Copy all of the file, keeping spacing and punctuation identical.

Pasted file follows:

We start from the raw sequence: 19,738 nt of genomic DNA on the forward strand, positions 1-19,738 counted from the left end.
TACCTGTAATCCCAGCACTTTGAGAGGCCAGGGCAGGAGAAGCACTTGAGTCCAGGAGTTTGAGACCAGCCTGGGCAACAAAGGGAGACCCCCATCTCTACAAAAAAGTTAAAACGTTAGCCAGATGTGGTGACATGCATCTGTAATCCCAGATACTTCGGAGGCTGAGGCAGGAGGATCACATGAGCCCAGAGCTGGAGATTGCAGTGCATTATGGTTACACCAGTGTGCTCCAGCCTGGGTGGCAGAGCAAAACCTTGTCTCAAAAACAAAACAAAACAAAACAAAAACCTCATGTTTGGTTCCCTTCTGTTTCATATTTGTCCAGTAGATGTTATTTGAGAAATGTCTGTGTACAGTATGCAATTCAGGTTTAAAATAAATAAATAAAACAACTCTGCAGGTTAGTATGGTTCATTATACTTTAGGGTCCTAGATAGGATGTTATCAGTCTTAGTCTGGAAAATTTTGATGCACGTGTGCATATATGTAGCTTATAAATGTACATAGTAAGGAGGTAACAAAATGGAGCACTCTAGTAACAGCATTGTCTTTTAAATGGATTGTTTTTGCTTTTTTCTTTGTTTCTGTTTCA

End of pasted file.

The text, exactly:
We start from the raw sequence: 19,738 nt of genomic DNA on the forward strand, positions 1-19,738 counted from the left end.
TACCTGTAATCCCAGCACTTTGAGAGGCCAGGGCAGGAGAAGCACTTGAGTCCAGGAGTTTGAGACCAGCCTGGGCAACAAAGGGAGACCCCCATCTCTACAAAAAAGTTAAAACGTTAGCCAGATGTGGTGACATGCATCTGTAATCCCAGATACTTCGGAGGCTGAGGCAGGAGGATCACATGAGCCCAGAGCTGGAGATTGCAGTGCATTATGGTTACACCAGTGTGCTCCAGCCTGGGTGGCAGAGCAAAACCTTGTCTCAAAAACAAAACAAAACAAAACAAAAACCTCATGTTTGGTTCCCTTCTGTTTCATATTTGTCCAGTAGATGTTATTTGAGAAATGTCTGTGTACAGTATGCAATTCAGGTTTAAAATAAATAAATAAAACAACTCTGCAGGTTAGTATGGTTCATTATACTTTAGGGTCCTAGATAGGATGTTATCAGTCTTAGTCTGGAAAATTTTGATGCACGTGTGCATATATGTAGCTTATAAATGTACATAGTAAGGAGGTAACAAAATGGAGCACTCTAGTAACAGCATTGTCTTTTAAATGGATTGTTTTTGCTTTTTTCTTTGTTTCTGTTTCA